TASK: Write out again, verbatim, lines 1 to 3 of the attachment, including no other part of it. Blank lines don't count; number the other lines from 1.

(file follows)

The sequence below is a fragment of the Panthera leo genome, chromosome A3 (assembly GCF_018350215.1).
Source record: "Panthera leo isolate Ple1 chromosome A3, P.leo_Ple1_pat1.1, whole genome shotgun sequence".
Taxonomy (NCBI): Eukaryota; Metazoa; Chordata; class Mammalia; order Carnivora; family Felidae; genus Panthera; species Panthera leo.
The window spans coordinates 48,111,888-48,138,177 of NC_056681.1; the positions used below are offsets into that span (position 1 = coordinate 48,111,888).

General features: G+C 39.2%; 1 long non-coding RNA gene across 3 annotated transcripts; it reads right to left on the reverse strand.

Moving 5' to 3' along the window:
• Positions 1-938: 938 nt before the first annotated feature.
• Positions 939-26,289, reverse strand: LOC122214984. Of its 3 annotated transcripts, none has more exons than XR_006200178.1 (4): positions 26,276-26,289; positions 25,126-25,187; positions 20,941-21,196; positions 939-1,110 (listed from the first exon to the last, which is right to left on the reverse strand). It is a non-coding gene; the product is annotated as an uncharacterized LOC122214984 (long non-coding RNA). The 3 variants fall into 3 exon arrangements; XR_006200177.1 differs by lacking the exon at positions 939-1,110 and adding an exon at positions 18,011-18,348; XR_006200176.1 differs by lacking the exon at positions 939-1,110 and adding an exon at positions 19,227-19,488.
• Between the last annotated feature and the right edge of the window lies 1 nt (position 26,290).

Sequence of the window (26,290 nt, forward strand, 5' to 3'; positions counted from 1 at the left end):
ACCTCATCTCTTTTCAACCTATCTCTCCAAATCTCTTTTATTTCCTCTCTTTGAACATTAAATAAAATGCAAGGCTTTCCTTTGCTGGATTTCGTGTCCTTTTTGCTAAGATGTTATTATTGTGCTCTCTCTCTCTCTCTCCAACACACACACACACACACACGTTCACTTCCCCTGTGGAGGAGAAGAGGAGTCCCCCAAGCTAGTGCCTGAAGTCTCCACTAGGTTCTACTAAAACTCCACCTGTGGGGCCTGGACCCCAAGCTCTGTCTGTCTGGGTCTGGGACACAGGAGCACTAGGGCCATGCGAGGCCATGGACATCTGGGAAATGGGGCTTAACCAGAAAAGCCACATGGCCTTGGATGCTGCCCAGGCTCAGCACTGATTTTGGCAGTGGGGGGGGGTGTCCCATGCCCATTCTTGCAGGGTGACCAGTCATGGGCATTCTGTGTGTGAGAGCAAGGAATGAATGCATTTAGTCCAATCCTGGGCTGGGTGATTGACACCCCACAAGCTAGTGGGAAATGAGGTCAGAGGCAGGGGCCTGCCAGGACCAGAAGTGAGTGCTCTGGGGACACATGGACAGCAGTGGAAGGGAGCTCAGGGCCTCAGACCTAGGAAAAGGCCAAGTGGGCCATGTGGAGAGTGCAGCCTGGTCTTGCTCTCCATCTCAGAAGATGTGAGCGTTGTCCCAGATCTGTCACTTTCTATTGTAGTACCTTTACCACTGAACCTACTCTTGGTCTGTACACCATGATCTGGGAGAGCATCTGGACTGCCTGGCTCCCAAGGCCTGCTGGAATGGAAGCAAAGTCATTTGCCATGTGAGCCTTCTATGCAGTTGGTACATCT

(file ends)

The sequence below is a fragment of the Panthera leo genome, chromosome A3 (assembly GCF_018350215.1).
Source record: "Panthera leo isolate Ple1 chromosome A3, P.leo_Ple1_pat1.1, whole genome shotgun sequence".
Taxonomy (NCBI): Eukaryota; Metazoa; Chordata; class Mammalia; order Carnivora; family Felidae; genus Panthera; species Panthera leo.